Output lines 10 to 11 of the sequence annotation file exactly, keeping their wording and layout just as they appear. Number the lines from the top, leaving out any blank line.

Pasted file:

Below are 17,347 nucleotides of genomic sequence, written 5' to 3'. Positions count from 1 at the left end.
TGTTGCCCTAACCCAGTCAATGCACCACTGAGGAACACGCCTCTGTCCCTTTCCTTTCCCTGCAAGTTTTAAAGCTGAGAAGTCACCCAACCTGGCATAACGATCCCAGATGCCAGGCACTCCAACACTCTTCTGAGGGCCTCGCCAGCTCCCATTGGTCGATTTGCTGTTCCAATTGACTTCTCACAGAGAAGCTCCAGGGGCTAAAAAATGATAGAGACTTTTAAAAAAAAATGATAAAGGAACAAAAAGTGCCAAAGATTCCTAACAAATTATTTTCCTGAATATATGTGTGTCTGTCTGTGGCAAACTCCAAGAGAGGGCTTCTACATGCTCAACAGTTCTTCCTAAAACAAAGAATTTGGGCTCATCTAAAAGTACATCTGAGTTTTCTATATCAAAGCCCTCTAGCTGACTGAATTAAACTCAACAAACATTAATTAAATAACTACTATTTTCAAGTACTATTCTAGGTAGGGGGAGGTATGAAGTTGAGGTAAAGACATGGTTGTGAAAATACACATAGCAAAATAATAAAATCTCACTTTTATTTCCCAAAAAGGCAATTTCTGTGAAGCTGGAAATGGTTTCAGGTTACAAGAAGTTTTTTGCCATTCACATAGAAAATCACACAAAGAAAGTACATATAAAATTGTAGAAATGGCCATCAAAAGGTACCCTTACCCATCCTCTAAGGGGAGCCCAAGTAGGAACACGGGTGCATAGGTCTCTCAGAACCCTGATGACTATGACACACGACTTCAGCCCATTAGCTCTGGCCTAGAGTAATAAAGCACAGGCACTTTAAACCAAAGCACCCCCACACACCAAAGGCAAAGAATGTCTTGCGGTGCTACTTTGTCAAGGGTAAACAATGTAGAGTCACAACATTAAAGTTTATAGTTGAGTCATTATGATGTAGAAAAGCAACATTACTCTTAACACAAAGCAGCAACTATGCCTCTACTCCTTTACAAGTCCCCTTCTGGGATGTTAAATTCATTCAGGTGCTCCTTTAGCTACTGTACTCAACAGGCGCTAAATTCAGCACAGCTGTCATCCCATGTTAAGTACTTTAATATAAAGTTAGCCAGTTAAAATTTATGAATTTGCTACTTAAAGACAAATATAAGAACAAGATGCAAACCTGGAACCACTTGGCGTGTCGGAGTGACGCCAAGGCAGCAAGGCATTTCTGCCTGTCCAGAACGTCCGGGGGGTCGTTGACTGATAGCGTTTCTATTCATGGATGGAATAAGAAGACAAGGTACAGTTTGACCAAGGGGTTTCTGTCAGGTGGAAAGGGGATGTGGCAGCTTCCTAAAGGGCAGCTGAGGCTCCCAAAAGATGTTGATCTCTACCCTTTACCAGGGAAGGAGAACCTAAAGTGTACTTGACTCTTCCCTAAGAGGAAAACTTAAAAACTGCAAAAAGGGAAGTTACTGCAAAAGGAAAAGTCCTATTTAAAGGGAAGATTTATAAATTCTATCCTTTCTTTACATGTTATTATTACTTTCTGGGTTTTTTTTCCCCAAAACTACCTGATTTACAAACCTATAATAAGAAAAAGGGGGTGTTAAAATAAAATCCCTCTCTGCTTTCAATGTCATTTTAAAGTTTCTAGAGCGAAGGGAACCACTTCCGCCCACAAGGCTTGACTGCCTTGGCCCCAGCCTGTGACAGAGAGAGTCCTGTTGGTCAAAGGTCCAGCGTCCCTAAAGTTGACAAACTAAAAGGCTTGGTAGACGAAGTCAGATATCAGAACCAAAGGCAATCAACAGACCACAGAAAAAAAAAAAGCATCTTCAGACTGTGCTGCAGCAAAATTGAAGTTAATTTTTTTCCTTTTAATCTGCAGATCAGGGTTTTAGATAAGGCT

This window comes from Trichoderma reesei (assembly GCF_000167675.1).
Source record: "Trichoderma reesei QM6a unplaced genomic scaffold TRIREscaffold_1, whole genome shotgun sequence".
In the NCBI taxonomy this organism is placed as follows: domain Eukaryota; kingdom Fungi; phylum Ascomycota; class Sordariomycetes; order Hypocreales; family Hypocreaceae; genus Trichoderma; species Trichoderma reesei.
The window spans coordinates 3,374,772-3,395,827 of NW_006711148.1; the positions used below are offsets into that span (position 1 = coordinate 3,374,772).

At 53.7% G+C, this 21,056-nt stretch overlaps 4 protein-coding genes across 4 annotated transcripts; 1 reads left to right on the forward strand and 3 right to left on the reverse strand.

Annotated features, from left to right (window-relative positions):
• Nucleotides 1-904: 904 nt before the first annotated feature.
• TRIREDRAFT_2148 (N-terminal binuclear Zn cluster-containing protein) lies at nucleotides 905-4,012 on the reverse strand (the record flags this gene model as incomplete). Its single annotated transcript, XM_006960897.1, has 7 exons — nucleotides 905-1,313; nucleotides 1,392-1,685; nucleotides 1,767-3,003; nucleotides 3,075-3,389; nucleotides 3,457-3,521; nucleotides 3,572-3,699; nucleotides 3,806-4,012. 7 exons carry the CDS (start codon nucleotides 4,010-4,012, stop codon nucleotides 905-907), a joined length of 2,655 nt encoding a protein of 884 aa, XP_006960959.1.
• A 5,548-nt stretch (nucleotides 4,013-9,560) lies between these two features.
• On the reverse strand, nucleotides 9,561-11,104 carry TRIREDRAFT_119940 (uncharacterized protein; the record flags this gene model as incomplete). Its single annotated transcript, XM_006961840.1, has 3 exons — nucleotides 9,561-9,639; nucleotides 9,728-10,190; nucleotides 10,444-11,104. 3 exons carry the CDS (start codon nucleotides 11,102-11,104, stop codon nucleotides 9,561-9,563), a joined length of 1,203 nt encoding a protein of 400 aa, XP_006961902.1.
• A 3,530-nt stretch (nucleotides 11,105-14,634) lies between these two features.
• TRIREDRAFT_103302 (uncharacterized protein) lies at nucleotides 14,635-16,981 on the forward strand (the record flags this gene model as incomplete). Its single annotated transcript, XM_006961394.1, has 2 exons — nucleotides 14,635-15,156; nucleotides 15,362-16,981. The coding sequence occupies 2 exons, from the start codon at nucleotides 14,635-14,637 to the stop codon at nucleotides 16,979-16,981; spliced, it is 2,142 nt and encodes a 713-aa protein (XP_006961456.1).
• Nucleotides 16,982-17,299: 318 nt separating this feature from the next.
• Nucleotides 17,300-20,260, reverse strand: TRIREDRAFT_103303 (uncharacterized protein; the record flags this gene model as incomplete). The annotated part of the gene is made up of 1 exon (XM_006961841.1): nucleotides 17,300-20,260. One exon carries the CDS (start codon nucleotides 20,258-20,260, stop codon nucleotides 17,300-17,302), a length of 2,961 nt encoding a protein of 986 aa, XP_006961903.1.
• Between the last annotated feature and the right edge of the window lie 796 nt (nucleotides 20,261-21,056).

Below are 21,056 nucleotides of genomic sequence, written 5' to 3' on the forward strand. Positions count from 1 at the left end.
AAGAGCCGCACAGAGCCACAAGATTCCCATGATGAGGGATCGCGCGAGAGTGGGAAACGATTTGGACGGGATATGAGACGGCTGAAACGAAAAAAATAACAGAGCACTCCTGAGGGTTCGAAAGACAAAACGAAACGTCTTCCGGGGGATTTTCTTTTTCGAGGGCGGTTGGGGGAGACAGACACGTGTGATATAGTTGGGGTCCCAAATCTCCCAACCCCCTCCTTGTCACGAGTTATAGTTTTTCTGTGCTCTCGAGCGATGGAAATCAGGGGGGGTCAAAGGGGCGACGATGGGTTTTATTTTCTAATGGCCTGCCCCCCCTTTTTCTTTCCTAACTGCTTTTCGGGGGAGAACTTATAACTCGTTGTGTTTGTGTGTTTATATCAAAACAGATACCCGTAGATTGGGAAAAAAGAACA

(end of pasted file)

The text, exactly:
• TRIREDRAFT_2148 (N-terminal binuclear Zn cluster-containing protein) lies at nucleotides 905-4,012 on the reverse strand (the record flags this gene model as incomplete). Its single annotated transcript, XM_006960897.1, has 7 exons — nucleotides 905-1,313; nucleotides 1,392-1,685; nucleotides 1,767-3,003; nucleotides 3,075-3,389; nucleotides 3,457-3,521; nucleotides 3,572-3,699; nucleotides 3,806-4,012. 7 exons carry the CDS (start codon nucleotides 4,010-4,012, stop codon nucleotides 905-907), a joined length of 2,655 nt encoding a protein of 884 aa, XP_006960959.1.
• A 5,548-nt stretch (nucleotides 4,013-9,560) lies between these two features.